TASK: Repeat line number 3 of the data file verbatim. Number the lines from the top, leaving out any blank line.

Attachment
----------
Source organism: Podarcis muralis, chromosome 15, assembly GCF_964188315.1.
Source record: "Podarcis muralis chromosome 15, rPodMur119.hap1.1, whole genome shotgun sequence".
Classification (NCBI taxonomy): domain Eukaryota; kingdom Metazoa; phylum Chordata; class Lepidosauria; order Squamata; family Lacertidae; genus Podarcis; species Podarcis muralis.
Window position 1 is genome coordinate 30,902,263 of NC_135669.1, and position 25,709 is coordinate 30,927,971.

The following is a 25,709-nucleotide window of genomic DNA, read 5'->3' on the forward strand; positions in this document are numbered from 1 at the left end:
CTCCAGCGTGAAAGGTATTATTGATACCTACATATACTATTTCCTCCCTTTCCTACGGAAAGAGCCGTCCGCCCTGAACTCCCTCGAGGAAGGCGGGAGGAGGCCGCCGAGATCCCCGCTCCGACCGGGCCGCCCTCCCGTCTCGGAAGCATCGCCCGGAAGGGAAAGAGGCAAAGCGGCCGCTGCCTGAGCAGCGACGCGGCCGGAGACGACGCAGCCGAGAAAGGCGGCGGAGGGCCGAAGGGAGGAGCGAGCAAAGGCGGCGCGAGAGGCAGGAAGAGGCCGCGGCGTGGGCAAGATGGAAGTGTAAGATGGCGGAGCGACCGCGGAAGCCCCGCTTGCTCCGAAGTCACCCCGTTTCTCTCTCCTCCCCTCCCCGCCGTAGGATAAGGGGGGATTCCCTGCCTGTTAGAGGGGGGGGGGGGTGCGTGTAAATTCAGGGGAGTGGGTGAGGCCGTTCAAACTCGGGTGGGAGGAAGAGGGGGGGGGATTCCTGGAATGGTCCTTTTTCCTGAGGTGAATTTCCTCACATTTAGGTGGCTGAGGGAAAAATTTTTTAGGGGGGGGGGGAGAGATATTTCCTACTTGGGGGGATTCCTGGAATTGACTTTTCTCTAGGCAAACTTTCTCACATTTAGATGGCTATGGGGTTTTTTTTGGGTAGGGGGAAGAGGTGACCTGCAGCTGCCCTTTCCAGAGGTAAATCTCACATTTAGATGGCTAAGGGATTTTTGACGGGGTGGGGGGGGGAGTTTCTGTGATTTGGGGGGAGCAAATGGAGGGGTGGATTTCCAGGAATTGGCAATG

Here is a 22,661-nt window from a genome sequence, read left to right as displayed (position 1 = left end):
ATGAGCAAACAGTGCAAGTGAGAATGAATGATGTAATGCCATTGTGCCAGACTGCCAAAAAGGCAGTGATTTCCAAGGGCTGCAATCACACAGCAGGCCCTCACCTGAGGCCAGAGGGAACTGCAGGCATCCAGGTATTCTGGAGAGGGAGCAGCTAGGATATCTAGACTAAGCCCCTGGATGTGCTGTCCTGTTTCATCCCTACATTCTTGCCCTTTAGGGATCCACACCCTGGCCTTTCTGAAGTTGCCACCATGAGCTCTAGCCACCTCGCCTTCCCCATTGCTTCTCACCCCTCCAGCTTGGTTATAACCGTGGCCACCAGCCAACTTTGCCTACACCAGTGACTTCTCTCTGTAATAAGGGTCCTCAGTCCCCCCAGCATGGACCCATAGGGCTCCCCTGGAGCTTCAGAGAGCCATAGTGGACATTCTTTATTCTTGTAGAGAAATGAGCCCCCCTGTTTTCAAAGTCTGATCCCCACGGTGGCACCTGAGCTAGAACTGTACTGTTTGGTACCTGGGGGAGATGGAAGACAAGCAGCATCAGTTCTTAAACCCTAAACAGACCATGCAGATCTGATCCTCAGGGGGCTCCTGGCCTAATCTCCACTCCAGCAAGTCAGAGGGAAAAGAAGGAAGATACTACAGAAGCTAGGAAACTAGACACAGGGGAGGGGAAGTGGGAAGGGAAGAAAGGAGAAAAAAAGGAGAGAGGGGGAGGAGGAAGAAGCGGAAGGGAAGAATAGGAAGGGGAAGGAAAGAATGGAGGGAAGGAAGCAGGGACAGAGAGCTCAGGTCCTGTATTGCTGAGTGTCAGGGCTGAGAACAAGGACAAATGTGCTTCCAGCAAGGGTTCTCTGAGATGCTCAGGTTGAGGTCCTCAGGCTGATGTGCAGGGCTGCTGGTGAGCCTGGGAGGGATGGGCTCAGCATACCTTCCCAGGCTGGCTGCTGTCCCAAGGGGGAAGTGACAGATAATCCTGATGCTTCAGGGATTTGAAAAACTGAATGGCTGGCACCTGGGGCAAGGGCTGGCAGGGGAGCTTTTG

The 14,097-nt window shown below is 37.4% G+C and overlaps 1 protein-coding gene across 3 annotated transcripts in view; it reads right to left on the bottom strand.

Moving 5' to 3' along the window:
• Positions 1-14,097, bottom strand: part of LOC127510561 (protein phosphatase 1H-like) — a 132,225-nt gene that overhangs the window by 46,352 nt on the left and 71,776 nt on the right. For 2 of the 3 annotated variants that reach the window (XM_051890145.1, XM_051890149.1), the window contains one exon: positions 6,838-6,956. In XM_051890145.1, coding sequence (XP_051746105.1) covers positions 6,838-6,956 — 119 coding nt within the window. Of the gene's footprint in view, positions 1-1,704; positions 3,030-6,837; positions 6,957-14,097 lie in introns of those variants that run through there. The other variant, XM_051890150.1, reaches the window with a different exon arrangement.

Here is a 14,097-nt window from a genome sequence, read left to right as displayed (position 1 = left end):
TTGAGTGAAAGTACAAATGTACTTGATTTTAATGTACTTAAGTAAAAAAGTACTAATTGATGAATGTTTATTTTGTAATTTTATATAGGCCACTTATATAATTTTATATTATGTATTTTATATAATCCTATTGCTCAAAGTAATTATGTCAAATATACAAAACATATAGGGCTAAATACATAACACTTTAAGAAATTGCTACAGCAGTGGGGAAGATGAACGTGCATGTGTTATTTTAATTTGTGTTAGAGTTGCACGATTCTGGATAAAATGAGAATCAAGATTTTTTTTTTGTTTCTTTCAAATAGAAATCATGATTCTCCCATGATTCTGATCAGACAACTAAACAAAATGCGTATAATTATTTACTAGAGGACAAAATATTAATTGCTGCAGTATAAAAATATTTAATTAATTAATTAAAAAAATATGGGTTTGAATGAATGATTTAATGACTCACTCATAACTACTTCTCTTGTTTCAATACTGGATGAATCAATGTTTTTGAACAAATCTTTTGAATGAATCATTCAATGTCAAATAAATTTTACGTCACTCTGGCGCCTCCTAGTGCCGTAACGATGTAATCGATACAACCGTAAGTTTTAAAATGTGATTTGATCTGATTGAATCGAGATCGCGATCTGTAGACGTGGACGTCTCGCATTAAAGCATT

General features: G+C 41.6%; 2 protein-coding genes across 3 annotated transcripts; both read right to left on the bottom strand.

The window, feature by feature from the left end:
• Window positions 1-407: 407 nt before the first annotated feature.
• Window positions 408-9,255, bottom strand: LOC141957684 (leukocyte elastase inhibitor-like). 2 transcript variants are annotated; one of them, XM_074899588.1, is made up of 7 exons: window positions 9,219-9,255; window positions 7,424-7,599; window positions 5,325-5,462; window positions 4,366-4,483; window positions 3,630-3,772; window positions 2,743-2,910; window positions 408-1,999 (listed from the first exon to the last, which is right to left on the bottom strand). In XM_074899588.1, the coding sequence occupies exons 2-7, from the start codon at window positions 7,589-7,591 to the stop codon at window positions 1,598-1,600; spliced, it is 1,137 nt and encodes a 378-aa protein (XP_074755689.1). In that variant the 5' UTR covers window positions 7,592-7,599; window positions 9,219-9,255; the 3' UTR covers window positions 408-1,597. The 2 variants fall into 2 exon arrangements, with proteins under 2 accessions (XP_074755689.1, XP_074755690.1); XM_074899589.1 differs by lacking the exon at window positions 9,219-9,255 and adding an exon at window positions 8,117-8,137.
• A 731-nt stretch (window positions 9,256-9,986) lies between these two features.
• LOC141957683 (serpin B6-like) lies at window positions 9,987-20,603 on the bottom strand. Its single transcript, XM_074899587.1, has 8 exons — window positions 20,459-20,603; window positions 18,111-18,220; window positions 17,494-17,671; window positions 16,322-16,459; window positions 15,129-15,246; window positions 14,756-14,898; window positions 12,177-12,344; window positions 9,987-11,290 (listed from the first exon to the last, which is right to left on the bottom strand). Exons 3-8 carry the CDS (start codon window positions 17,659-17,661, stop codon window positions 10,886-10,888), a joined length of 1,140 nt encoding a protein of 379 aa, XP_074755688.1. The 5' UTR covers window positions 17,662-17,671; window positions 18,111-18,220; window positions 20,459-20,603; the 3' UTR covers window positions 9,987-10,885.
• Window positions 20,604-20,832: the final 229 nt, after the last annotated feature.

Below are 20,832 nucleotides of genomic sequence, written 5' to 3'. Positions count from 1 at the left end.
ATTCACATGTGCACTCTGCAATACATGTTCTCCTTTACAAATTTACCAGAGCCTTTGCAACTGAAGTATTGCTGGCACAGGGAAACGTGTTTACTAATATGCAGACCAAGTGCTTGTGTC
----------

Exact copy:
Classification (NCBI taxonomy): domain Eukaryota; kingdom Metazoa; phylum Chordata; class Lepidosauria; order Squamata; family Lacertidae; genus Podarcis; species Podarcis muralis.